I’m big on targeting-which is aiming at a goal note with purpose. We can apply the same concept to rhythm. If we want our notes to line up with the chord changes then we have to have our rhythm line up with it is as well. Let’s take a look at two different ways we can rhythmically target beats 1 & 3. Below are two examples of targeting beat 1 and targeting beat 3. Each one leads into the beat. The first example leads into beat 1 while the second example leads into beat 3.
Notice how each example is not started on a down beat, yet ends up anticipating beat 1 & beat 3? Below are two quick musical examples that should help give you a better idea.
If you apply this concept to your playing you will notice an improvement to your overall phrasing. It is equally important to use targeting concepts to target beats as it is to target the notes themselves.
I hope you’ve enjoyed this week’s tip and that it has added value and benefit to your playing in some way. If you haven’t checked out my books yet (Targeting: Improvisation with Purpose or Breaking the Monotony) I would highly encourage you to do so by going to my Digital Store. Also, don’t forget to check out the Lick of the Day on the homepage!
Thanks again for stopping by and checking out the site! If this is your first visit here, I would like to welcome and invite you to browse around and take a look at some of our past posts as well as my book (Targeting: Improvisation With Purpose and Breaking the Monotony) which are both available at my Digital Store.
Those that have been following know how big I am into the concept of targeting (or aiming at a goal note with purpose). In today’s tip, I wanted to talk about the concept of targeting and the importance of the end of the phrase. I believe if we focus on how we want our phrase to end before we start it-we will find that our ideas will not wander because we’re aiming at a goal ( in this case the end of the phrase) with purpose.
Students often struggle with wandering in their early stages of learning how to improvise. Their phrases/ideas start out great, but they aren’t sure how they will end it. Instead of making a musical statement, they have a run-on sentence (or paragraph for that matter) that lacks cohesiveness.
I find I have more creativity if I build my ideas backwards. If I know where and how I’m going to end my phrase, I now have different options of how I’m going to get there. Let’s take a look at a quick example. The idea below is what we will use as the end of our phrase:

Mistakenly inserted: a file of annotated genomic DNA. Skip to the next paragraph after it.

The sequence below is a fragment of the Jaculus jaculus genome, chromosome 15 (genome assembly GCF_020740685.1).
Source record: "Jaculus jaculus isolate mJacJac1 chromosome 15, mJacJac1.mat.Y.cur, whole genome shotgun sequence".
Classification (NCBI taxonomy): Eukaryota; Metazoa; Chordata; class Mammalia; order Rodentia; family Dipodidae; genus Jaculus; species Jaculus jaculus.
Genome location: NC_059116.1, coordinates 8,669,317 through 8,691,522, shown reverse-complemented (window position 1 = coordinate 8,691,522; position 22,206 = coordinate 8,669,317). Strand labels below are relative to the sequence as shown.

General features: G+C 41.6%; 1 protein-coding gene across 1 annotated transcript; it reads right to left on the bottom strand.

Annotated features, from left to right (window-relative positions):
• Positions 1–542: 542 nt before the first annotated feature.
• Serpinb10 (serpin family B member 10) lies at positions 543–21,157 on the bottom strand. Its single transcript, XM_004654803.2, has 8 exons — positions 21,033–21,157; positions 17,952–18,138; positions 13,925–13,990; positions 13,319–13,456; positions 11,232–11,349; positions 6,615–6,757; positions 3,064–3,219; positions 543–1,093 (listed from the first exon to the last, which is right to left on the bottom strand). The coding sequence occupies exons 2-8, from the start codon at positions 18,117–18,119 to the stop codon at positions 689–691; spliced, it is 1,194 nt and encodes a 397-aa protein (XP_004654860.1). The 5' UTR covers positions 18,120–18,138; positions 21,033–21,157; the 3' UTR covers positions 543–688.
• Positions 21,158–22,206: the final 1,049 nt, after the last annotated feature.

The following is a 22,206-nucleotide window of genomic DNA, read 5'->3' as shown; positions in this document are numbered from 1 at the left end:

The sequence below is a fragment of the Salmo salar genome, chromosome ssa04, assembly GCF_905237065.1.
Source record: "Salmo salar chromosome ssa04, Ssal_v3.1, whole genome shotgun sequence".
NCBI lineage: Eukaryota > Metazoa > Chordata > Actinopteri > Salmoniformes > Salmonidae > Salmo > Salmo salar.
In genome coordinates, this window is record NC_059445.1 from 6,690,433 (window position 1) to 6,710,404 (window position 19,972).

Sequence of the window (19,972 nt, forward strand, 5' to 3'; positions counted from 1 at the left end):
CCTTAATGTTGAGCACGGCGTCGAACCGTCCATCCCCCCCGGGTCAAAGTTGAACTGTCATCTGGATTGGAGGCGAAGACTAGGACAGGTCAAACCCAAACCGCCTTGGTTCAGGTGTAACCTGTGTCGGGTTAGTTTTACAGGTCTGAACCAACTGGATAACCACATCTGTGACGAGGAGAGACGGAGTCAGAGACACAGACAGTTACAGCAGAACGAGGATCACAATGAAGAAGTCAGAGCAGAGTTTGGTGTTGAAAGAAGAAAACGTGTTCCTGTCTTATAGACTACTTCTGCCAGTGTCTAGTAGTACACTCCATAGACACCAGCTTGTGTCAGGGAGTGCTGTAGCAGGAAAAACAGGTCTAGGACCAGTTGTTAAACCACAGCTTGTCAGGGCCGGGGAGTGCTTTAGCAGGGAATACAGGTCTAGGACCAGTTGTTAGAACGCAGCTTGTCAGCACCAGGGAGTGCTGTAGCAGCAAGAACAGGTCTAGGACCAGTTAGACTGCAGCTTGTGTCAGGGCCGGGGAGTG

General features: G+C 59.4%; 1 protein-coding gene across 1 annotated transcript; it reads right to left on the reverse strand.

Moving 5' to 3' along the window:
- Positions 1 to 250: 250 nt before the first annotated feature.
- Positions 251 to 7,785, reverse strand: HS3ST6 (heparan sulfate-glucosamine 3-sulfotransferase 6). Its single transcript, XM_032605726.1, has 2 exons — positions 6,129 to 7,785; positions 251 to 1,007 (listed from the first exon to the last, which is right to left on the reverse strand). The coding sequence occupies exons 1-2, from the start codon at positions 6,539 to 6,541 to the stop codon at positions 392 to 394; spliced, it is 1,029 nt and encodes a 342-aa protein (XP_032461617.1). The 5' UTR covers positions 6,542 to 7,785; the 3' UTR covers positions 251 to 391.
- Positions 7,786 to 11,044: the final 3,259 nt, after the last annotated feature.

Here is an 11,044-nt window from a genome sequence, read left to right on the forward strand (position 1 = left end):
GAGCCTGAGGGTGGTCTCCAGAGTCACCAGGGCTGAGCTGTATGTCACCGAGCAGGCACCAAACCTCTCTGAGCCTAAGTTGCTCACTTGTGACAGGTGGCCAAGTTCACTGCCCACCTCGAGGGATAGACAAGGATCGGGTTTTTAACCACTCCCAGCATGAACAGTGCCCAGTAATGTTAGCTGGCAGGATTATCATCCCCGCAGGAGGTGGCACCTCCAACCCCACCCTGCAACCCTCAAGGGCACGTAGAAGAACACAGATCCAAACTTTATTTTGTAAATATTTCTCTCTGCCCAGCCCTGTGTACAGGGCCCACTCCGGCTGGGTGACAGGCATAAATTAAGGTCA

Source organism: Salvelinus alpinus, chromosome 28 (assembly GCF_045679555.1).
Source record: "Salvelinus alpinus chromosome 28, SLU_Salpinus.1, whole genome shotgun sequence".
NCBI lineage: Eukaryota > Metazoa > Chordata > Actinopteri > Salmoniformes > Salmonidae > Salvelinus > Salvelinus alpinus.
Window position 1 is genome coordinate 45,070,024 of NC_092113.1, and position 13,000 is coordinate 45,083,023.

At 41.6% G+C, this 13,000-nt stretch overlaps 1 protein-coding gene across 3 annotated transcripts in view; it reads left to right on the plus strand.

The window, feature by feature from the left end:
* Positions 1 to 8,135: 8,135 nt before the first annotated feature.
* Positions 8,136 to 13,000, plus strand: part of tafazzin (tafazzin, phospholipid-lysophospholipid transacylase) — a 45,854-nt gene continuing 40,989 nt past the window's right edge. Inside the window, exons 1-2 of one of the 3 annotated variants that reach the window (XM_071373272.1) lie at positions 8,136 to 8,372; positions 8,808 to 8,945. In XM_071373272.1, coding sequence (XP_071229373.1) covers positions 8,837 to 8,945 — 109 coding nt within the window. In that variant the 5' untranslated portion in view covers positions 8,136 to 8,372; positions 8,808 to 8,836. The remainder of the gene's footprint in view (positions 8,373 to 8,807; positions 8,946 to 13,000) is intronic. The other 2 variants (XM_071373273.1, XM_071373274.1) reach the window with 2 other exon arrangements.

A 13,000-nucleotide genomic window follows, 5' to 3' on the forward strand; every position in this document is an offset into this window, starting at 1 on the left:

The end of the phrase is targeting the 5th of the Cmaj7 chord. It has a definitive end. Now I have options of how I’m going to get to the ending phrase. Below are a few different options that you could choose from:
The above are just a few of the many options available going to the end of the phrase ( in addition, this tip opens up more creative options to the beginning of phrases too). This process is done in real-time and is something that you have to develop. However, the end result of this practice will pay off. You will find that you (and your students) will be making more cohesive musical statements and there will be less wandering. I hope you’ve enjoyed this tip and that it adds value and benefit to your playing in some way!
This week I wanted to talk about the benefits of creating your own Etudes. When we improvise, we’re creating something in the moment. We have an idea in our mind’s eye about what we’d like to do and the options we can go from a certain point. I also advise that we have targets we aim at with purpose. Those targets help us get to our destination and help create a more meaningful conversation with the audience and the musicians we’re sharing the stage. Etudes, though, are pre-planned solos to be used as a technical exercise that are disposable.
Wait, did you just say disposable?
Yeah. They’re meant to have a short shelf-life. You play it (work out the technical passages), analyze it (why did it work), and move on to another.
When you are working on a new tune it can be beneficial to write your own etudes because they help solidify and develop your understanding of the song.
Writing an etude is essentially composing your own solo. Write some ideas out and edit as needed. Play through a line or two and ask yourself some critical questions:
1. Does the line (or series of lines) sound good? If not, re-write them until they do.
2. Do the lines have rhythmic interest? If not, re-write it and make it more interesting. Jazz rhythm is syncopated, so find opportunities to add more syncopation to your line(s).
3. Is there anything that could be added or taken away to make it sound better? If so, make the changes.
The beauty of composing your own etude is you can fix mistakes and do an unlimited number of re-writes until it sounds good. This process helps your subconcious understand why some lines sound better then others and you will find they creep into your playing later. Practice your etude with no accompaniment at first and then add them later. And remember, etudes are technical exercises so don’t feel like you can’t change them (unless you like them as is).